Differences in Poisoning Mortality in the United States, 2003–2007: Epidemiology of Poisoning Deaths Classified as Unintentional, Suicide or Homicide
Sana Muazzam,Monica H. Swahn,Hasanat Alamgir,Muazzam Nasrullah
Western Journal of Emergency Medicine : Integrating Emergency Care with Population Health , 2012,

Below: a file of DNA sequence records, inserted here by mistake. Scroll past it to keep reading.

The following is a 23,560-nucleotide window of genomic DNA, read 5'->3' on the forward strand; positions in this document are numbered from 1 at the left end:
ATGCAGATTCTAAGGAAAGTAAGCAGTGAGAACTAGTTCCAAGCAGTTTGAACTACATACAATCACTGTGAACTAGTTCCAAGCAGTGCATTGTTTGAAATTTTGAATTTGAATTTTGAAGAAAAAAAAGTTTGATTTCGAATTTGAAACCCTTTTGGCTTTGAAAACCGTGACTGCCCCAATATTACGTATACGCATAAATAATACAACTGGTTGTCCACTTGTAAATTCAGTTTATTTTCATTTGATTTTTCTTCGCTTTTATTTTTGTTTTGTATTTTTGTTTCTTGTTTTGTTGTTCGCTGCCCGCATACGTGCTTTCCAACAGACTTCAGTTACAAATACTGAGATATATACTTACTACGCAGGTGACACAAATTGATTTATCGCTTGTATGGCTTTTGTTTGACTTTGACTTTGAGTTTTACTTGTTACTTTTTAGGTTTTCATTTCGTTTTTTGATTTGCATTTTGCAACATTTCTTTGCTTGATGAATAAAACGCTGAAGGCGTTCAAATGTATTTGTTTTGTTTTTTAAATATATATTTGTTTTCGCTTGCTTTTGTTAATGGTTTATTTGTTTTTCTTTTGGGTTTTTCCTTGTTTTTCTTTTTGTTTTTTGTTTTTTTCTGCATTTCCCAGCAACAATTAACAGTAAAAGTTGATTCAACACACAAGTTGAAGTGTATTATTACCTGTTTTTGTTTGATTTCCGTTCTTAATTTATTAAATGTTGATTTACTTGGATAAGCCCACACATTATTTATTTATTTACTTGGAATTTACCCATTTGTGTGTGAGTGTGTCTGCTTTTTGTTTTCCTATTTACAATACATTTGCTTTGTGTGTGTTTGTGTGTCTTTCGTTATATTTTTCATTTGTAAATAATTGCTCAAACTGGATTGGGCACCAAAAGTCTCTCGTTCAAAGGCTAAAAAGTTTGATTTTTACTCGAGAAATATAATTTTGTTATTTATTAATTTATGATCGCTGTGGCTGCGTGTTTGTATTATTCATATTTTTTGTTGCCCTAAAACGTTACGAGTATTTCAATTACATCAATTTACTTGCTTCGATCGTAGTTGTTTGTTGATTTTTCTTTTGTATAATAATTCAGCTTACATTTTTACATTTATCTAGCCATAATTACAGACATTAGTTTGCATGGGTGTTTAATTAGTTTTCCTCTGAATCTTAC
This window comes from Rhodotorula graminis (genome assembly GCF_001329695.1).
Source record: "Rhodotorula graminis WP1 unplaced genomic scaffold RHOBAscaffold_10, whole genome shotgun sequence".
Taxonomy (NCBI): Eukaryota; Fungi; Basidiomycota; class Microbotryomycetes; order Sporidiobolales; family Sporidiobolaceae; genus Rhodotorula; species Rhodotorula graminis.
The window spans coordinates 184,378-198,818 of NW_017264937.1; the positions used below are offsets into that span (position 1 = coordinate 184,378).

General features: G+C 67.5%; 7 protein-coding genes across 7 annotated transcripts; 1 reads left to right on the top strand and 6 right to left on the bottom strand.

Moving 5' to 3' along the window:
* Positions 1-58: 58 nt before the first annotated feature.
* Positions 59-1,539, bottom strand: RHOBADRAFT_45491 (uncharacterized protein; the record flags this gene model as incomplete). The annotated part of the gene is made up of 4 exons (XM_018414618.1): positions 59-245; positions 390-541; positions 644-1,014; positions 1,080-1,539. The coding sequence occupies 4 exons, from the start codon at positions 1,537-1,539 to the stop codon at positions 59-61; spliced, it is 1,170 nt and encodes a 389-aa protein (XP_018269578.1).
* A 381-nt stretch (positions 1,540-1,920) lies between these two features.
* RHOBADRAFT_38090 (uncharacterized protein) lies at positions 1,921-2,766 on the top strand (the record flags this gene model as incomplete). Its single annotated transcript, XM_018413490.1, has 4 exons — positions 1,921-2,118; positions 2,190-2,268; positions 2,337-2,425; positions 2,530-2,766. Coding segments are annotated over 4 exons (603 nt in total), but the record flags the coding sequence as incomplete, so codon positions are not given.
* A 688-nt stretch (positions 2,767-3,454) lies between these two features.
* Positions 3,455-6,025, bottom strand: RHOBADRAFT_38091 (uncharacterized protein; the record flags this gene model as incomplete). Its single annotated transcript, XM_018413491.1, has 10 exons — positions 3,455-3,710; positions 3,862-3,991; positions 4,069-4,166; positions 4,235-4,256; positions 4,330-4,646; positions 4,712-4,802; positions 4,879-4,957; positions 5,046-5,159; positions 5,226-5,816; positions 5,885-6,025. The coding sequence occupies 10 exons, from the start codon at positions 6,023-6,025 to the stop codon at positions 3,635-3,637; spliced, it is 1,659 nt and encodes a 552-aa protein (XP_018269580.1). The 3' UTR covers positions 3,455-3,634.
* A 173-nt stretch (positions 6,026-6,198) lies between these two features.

Abstract: Introduction: Poisoning, specifically unintentional poisoning, is a major public health problem in the United States (U.S.). Published literature that presents epidemiology of all forms of poisoning mortalities (i.e., unintentional, suicide, homicide) together is limited. This report presents data and summarizes the evidence on poisoning mortality by demographic and geographic characteristics to describe the burden of poisoning mortality and the differences among sub-populations in the U.S. for a 5-year period.Methods: Using mortality data from the Center for Disease Control and Prevention’s Web-based Injury Statistics Query and Reporting System, we presented the age-specific and age-adjusted unintentional and intentional (suicide, homicide) poisoning mortality rates by sex, age, race, and state of residence for the most recent years (2003–2007) of available data. Annual percentage changes in deaths and rates were calculated, and linear regression using natural log were used for time-trend analysis.Results: There were 121,367 (rate 8.18 per 100,000) unintentional poisoning deaths. Overall, the unintentional poisoning mortality rate increased by 46.9%, from 6.7 per 100,000 in 2003 to 9.8 per100.000 in 2007, with the highest mortality rate among those aged 40–59 (rate 15.36), males(rate 11.02) and whites (rate 8.68). New Mexico (rate 18.2) had the highest rate. Unintentional poisoning mortality rate increased significantly among both sexes, and all racial groups except blacks (p,0.05 time-related trend for rate). Among a total of 29,469 (rate 1.97) suicidal poisoning deaths, the rate increased by 9.9%, from 1.9 per 100,000 in 2003 to 2.1 per 100,000 in 2007, with the highest rate among those aged 40–59 (rate 3.92), males (rate 2.20) and whites (rate 2.24). Nevada(rate 3.9) had the highest rate. Mortality rate increased significantly among females and whites only (p,0.05 time-related trend for rate). There were 463 (rate 0.03) homicidal poisoning deaths and the rate remained the same during 2003–2007. The highest rates were among aged 0–19 (rate 0.05), males (rate 0.04) and blacks (rate 0.06).Conclusion: Prevention efforts for poisoning mortalities, especially unintentional poisoning, should be developed, implemented and strengthened. Differences exist in poisoning mortality by age, sex, location, and these findings underscore the urgency of addressing this public health burden as this epidemic continues to grow in the U.S. [West J Emerg Med. 2012;13(3):230–238.]